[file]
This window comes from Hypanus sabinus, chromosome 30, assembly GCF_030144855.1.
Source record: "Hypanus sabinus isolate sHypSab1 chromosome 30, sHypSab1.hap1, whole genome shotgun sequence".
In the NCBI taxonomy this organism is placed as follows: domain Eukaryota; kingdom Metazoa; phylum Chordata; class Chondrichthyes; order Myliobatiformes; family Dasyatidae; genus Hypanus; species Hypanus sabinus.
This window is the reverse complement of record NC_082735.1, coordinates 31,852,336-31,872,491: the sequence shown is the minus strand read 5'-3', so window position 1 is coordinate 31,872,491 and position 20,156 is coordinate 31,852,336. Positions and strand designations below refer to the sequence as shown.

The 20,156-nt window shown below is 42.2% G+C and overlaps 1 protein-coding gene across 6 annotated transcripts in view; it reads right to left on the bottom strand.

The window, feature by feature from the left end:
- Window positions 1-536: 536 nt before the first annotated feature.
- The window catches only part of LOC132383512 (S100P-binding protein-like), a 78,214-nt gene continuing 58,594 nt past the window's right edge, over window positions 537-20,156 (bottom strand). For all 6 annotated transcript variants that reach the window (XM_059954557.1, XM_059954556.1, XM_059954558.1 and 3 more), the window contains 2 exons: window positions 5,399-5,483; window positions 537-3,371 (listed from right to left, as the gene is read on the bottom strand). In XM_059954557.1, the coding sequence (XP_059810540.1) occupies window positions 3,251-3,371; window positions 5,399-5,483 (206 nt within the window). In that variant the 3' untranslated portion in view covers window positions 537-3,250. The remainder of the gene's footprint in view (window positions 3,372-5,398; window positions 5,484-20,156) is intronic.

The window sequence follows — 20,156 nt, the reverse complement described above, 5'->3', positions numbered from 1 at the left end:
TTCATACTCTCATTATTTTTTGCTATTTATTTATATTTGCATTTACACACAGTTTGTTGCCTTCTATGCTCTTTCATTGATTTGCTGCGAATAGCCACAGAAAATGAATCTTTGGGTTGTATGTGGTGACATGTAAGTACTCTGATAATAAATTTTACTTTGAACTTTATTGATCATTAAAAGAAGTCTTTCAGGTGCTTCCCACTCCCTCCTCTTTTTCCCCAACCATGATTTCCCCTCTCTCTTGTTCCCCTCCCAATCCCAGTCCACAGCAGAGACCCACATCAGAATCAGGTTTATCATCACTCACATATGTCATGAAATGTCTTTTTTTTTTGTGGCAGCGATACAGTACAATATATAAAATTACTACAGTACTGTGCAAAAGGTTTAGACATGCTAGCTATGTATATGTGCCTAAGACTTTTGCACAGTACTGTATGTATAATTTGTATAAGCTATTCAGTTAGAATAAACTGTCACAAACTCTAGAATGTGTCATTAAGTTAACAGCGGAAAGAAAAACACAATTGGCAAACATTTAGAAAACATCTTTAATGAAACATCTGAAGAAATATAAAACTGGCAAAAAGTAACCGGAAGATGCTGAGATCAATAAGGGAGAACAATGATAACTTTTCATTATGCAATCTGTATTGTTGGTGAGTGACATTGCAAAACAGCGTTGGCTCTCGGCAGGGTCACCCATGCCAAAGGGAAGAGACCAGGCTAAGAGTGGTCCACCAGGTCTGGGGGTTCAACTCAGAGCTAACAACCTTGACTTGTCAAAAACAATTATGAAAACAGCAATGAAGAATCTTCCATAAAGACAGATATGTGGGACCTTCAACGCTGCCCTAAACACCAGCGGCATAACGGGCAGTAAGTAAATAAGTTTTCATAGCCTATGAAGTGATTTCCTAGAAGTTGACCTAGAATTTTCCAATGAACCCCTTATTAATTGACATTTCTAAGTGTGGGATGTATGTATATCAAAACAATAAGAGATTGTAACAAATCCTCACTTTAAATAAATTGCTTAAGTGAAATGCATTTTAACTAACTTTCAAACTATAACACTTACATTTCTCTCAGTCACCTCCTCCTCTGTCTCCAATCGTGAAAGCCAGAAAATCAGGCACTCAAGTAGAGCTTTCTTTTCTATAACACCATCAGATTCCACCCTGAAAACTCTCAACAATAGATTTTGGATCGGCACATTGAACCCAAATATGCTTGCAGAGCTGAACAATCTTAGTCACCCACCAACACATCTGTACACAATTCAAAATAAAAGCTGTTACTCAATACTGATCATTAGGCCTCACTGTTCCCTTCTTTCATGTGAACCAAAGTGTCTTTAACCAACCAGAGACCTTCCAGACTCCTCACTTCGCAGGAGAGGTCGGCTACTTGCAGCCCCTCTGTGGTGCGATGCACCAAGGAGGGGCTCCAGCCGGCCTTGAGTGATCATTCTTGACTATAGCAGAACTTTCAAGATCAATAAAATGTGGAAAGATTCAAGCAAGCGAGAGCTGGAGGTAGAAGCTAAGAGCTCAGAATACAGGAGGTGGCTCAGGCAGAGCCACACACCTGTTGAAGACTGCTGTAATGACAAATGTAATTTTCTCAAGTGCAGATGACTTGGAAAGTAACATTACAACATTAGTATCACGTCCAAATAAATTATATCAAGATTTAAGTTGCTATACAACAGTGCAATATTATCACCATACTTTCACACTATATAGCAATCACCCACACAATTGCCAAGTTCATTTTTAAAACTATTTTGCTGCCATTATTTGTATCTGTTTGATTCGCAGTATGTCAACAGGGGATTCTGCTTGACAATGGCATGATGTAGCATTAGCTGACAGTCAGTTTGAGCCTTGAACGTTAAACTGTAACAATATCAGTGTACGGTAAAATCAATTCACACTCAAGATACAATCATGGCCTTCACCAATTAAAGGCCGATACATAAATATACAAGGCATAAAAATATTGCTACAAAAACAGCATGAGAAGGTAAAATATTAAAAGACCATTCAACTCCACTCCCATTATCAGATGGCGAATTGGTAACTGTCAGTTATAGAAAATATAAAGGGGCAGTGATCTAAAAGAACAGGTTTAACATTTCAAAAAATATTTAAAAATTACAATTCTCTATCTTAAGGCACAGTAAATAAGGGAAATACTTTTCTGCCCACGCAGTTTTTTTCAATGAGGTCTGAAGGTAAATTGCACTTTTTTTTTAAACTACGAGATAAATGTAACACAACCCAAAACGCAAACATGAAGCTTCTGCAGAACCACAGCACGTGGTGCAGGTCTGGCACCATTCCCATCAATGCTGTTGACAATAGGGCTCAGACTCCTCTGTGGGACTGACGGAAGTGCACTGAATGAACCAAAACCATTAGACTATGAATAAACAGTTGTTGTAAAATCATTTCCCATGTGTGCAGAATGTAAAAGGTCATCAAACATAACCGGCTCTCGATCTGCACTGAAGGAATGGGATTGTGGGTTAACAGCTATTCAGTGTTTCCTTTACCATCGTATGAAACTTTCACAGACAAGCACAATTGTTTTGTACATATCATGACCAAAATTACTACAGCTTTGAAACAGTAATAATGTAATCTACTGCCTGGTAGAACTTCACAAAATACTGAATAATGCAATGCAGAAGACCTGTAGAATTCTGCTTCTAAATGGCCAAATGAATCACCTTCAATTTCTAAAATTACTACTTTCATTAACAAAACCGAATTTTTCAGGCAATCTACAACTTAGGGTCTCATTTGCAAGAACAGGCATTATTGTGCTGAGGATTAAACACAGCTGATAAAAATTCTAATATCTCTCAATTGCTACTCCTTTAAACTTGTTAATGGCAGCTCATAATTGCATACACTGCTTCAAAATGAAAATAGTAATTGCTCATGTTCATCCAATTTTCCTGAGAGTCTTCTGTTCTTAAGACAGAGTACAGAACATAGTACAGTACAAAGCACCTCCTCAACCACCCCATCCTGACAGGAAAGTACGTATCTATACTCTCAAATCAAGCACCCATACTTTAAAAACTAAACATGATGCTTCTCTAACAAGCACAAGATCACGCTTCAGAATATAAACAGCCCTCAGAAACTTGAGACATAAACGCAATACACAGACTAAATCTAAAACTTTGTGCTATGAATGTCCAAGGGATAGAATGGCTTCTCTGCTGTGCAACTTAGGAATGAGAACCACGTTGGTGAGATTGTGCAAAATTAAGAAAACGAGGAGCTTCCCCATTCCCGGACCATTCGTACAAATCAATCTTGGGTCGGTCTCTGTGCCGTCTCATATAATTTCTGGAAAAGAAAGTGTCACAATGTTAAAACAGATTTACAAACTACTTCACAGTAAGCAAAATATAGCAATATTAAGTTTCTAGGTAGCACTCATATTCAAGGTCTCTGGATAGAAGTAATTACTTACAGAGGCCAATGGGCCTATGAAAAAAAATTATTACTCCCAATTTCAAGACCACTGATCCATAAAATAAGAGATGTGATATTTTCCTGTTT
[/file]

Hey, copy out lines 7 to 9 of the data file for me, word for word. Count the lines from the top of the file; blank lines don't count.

- Window positions 1-536: 536 nt before the first annotated feature.
- The window catches only part of LOC132383512 (S100P-binding protein-like), a 78,214-nt gene continuing 58,594 nt past the window's right edge, over window positions 537-20,156 (bottom strand). For all 6 annotated transcript variants that reach the window (XM_059954557.1, XM_059954556.1, XM_059954558.1 and 3 more), the window contains 2 exons: window positions 5,399-5,483; window positions 537-3,371 (listed from right to left, as the gene is read on the bottom strand). In XM_059954557.1, the coding sequence (XP_059810540.1) occupies window positions 3,251-3,371; window positions 5,399-5,483 (206 nt within the window). In that variant the 3' untranslated portion in view covers window positions 537-3,250. The remainder of the gene's footprint in view (window positions 3,372-5,398; window positions 5,484-20,156) is intronic.

The window sequence follows — 20,156 nt, the reverse complement described above, 5'->3', positions numbered from 1 at the left end: